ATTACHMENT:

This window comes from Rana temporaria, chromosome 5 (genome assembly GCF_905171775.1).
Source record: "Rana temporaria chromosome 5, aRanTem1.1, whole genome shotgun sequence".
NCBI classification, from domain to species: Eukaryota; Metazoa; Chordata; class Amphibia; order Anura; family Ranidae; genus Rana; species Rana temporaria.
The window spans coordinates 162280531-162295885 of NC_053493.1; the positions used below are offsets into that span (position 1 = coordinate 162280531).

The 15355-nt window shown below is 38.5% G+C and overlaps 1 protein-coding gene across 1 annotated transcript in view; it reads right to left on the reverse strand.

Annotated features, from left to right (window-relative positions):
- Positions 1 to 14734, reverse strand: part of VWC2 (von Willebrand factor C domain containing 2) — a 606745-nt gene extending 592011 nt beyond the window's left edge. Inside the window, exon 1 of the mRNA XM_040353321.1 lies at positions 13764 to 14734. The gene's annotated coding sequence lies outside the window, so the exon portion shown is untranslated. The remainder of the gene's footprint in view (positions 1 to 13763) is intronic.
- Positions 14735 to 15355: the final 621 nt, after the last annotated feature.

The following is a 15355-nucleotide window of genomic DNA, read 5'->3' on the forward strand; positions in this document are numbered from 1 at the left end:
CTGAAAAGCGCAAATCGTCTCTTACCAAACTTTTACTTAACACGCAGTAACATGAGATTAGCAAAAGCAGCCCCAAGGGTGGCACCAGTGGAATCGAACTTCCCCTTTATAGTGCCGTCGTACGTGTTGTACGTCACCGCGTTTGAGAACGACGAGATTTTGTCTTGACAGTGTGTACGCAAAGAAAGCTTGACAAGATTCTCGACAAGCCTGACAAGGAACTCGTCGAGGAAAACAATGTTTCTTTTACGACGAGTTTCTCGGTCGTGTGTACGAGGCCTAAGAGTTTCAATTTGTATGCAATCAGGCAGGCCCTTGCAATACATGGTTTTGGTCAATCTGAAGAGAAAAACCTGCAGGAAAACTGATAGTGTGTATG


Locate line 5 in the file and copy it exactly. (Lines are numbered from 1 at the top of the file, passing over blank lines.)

The 15355-nt window shown below is 38.5% G+C and overlaps 1 protein-coding gene across 1 annotated transcript in view; it reads right to left on the reverse strand.